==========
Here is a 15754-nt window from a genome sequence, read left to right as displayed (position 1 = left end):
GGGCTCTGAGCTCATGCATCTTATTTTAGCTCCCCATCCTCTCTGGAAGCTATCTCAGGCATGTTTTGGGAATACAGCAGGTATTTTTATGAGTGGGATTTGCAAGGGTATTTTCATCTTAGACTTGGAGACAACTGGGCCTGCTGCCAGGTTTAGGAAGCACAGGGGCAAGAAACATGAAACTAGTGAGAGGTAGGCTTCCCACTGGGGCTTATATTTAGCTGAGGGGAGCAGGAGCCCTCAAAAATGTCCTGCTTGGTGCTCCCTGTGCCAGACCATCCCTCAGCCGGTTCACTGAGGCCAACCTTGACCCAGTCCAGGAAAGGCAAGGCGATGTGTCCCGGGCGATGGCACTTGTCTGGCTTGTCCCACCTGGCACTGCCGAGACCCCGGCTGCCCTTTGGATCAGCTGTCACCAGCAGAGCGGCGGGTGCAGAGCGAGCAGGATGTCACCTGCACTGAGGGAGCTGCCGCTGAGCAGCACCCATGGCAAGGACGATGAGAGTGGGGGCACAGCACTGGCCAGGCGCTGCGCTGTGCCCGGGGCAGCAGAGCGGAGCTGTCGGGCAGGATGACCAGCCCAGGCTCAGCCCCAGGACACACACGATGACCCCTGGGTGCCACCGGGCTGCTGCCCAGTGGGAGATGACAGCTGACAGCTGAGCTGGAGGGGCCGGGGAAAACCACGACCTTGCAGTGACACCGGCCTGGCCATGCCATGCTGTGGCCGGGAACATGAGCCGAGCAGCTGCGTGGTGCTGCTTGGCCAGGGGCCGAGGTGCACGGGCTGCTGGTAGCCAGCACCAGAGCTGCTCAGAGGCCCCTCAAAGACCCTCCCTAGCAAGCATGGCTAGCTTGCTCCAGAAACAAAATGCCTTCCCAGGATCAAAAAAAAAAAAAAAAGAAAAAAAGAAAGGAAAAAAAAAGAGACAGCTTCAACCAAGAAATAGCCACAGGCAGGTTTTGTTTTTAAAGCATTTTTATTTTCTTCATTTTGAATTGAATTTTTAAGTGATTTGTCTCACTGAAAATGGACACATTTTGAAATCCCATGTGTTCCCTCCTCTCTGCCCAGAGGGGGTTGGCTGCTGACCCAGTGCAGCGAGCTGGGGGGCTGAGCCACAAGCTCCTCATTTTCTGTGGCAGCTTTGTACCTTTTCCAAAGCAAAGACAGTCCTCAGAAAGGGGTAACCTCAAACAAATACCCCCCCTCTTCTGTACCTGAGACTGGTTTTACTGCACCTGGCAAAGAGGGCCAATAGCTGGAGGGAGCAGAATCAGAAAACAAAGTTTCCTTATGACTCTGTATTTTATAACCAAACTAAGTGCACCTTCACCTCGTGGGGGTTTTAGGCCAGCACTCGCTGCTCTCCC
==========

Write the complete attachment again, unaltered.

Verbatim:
Here is a 15754-nt window from a genome sequence, read left to right as displayed (position 1 = left end):
GGGCTCTGAGCTCATGCATCTTATTTTAGCTCCCCATCCTCTCTGGAAGCTATCTCAGGCATGTTTTGGGAATACAGCAGGTATTTTTATGAGTGGGATTTGCAAGGGTATTTTCATCTTAGACTTGGAGACAACTGGGCCTGCTGCCAGGTTTAGGAAGCACAGGGGCAAGAAACATGAAACTAGTGAGAGGTAGGCTTCCCACTGGGGCTTATATTTAGCTGAGGGGAGCAGGAGCCCTCAAAAATGTCCTGCTTGGTGCTCCCTGTGCCAGACCATCCCTCAGCCGGTTCACTGAGGCCAACCTTGACCCAGTCCAGGAAAGGCAAGGCGATGTGTCCCGGGCGATGGCACTTGTCTGGCTTGTCCCACCTGGCACTGCCGAGACCCCGGCTGCCCTTTGGATCAGCTGTCACCAGCAGAGCGGCGGGTGCAGAGCGAGCAGGATGTCACCTGCACTGAGGGAGCTGCCGCTGAGCAGCACCCATGGCAAGGACGATGAGAGTGGGGGCACAGCACTGGCCAGGCGCTGCGCTGTGCCCGGGGCAGCAGAGCGGAGCTGTCGGGCAGGATGACCAGCCCAGGCTCAGCCCCAGGACACACACGATGACCCCTGGGTGCCACCGGGCTGCTGCCCAGTGGGAGATGACAGCTGACAGCTGAGCTGGAGGGGCCGGGGAAAACCACGACCTTGCAGTGACACCGGCCTGGCCATGCCATGCTGTGGCCGGGAACATGAGCCGAGCAGCTGCGTGGTGCTGCTTGGCCAGGGGCCGAGGTGCACGGGCTGCTGGTAGCCAGCACCAGAGCTGCTCAGAGGCCCCTCAAAGACCCTCCCTAGCAAGCATGGCTAGCTTGCTCCAGAAACAAAATGCCTTCCCAGGATCAAAAAAAAAAAAAAAAGAAAAAAAGAAAGGAAAAAAAAAGAGACAGCTTCAACCAAGAAATAGCCACAGGCAGGTTTTGTTTTTAAAGCATTTTTATTTTCTTCATTTTGAATTGAATTTTTAAGTGATTTGTCTCACTGAAAATGGACACATTTTGAAATCCCATGTGTTCCCTCCTCTCTGCCCAGAGGGGGTTGGCTGCTGACCCAGTGCAGCGAGCTGGGGGGCTGAGCCACAAGCTCCTCATTTTCTGTGGCAGCTTTGTACCTTTTCCAAAGCAAAGACAGTCCTCAGAAAGGGGTAACCTCAAACAAATACCCCCCCTCTTCTGTACCTGAGACTGGTTTTACTGCACCTGGCAAAGAGGGCCAATAGCTGGAGGGAGCAGAATCAGAAAACAAAGTTTCCTTATGACTCTGTATTTTATAACCAAACTAAGTGCACCTTCACCTCGTGGGGGTTTTAGGCCAGCACTCGCTGCTCTCCC